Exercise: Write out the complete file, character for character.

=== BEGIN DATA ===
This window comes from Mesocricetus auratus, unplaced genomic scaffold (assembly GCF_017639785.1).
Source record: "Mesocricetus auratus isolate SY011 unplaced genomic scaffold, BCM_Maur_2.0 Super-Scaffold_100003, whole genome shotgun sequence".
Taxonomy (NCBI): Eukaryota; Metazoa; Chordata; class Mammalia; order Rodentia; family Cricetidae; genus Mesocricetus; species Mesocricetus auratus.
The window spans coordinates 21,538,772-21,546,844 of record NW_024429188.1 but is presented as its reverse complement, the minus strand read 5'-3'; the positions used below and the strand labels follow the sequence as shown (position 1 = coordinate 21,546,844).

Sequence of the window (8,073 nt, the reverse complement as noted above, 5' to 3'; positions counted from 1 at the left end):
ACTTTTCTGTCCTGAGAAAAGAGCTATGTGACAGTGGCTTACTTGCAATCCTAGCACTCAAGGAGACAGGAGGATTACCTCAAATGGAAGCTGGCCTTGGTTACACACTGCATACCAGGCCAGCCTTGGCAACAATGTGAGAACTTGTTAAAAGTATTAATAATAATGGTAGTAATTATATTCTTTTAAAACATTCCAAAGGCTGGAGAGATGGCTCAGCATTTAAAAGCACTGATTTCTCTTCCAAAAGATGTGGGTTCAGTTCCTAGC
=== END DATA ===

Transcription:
This window comes from Mesocricetus auratus, unplaced genomic scaffold (assembly GCF_017639785.1).
Source record: "Mesocricetus auratus isolate SY011 unplaced genomic scaffold, BCM_Maur_2.0 Super-Scaffold_100003, whole genome shotgun sequence".
Taxonomy (NCBI): Eukaryota; Metazoa; Chordata; class Mammalia; order Rodentia; family Cricetidae; genus Mesocricetus; species Mesocricetus auratus.
The window spans coordinates 21,538,772-21,546,844 of record NW_024429188.1 but is presented as its reverse complement, the minus strand read 5'-3'; the positions used below and the strand labels follow the sequence as shown (position 1 = coordinate 21,546,844).

Sequence of the window (8,073 nt, the reverse complement as noted above, 5' to 3'; positions counted from 1 at the left end):
ACTTTTCTGTCCTGAGAAAAGAGCTATGTGACAGTGGCTTACTTGCAATCCTAGCACTCAAGGAGACAGGAGGATTACCTCAAATGGAAGCTGGCCTTGGTTACACACTGCATACCAGGCCAGCCTTGGCAACAATGTGAGAACTTGTTAAAAGTATTAATAATAATGGTAGTAATTATATTCTTTTAAAACATTCCAAAGGCTGGAGAGATGGCTCAGCATTTAAAAGCACTGATTTCTCTTCCAAAAGATGTGGGTTCAGTTCCTAGC